Unless the room is nearly pitch black the image is going to be totally washed out. SMPTE recomments 48nits for a high quality viewing experience so you need about 100 times the brightness for 2000 lumens.

      As to “Electronic Product Awards,” this is also more of a marketing competition than any measure of commercial viability. If you look at OSRAM’s product offering to date they only support 50mW of green at about 520nm which translates to about a 7 to 8 lumen projector (using LBS or LCOS).

      Even the most optimistic pricing I have hear for the direct green lasers make them ridiculously too expensive for the light they product to be used in a projector. They are apparently finding some market in $260 to $600 gun sights (I estimate in the few 10′s of thousands). A green LED supporting more than 10 lumens is more on the order of $2.

      There are some very large projectors starting to use frequency doubled (IR converted to green) lasers, but the direct green lasers required by pico projectors are not even close to being viable in terms of lumens/Watt of energy or lumens/dollar.

  3. Have you seen microvision a (available embedded the size of a penny) projector. Less battery consumption and always in focus with red, green and blue laser. 50 lumens? Why aren’t they using this?

    • I’m afraid you are buying into the hype and not looking at the reality of laser beam scanning by Microvision.

      You are not seeing it because it does not exist at a price even close to what somebody is willing to pay. Additionally a 50 lumen laser scanning projector would have serious safety concerns (laser illuminated projectors were the light is spread out over the area of the entire display is a different matter). I don’t think that even Microvision has officially claimed they have a 50 lumen projector only that it would be possible someday.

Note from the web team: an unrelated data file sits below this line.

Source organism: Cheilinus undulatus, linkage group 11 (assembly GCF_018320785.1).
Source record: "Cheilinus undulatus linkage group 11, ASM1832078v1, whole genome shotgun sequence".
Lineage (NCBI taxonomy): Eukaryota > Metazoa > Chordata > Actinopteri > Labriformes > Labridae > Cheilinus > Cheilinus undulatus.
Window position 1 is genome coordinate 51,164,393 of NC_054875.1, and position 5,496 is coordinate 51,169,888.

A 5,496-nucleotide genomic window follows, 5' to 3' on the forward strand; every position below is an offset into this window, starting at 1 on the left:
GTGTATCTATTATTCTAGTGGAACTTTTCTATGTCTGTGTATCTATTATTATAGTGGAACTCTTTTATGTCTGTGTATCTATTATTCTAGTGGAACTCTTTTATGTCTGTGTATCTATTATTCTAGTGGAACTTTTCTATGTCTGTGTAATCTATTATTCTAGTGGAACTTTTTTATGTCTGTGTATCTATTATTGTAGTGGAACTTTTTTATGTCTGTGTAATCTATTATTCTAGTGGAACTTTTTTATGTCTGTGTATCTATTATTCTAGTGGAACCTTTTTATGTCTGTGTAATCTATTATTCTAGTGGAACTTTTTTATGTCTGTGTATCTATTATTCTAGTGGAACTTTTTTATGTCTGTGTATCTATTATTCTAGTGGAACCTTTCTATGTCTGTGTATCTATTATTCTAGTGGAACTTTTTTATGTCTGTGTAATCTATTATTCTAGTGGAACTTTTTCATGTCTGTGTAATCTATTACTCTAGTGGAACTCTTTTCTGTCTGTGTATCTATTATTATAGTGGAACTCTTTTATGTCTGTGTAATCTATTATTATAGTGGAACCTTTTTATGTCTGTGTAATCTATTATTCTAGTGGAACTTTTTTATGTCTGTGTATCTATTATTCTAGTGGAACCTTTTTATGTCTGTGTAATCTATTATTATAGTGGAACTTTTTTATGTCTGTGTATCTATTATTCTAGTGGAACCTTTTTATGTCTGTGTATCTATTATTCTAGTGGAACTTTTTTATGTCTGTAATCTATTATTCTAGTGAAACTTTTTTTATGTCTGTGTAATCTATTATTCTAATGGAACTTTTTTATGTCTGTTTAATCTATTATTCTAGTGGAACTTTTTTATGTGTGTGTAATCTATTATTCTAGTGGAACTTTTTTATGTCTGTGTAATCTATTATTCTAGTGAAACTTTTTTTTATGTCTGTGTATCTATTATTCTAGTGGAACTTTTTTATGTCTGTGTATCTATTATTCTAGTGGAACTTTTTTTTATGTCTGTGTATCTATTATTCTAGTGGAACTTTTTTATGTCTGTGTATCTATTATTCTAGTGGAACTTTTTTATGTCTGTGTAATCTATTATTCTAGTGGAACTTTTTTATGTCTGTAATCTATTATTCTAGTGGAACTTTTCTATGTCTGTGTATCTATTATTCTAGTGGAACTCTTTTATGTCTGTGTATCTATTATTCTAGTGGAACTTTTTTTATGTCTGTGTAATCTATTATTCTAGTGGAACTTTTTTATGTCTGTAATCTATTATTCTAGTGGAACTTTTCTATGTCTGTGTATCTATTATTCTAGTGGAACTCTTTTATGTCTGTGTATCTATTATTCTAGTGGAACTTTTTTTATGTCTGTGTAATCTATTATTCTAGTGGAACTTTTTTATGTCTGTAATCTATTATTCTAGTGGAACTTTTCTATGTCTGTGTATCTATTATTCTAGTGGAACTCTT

First off the the lasers requires are very expensive (many hundreds of dollars to produce a green laser for scanning with enough light output). Microvision’s demonstrated products are extremely power inefficient (look through this blog for my actual measurements of Microvision systems) so that “less battery consumption” is a marketing claim unsubstantiated by facts.

    • I will be interested to see how your product does. The web site only says it is, “DLP High Definition (HD) pico projector”. I’m assuming from this that the projector is a 720p DLP as you would have said it was “Full HD” if it was 1080p. Your site also does not give the lumens.

      When is the product going on sale?

      • Hello Karl.

        Sorry. Yes, you are correct. It is a DLP 720p pico projector. The lumens is 50.

        It was an oversight not to call out the lumens and calling out 720p during the design phase of the website and we have not been able to updated the website to reflect the latest specs. The front facing camera is now 13 MP, which was a new update, too.

        We have a collateral sheet that calls out the lumens, 720P, contrast, aspect ratio, 1280×70 and auto focus. I’d be happy to share with you if you want to email me.

        Please lets stay in touch. I’d like to share with you when our crowdfunding campaign kicks off.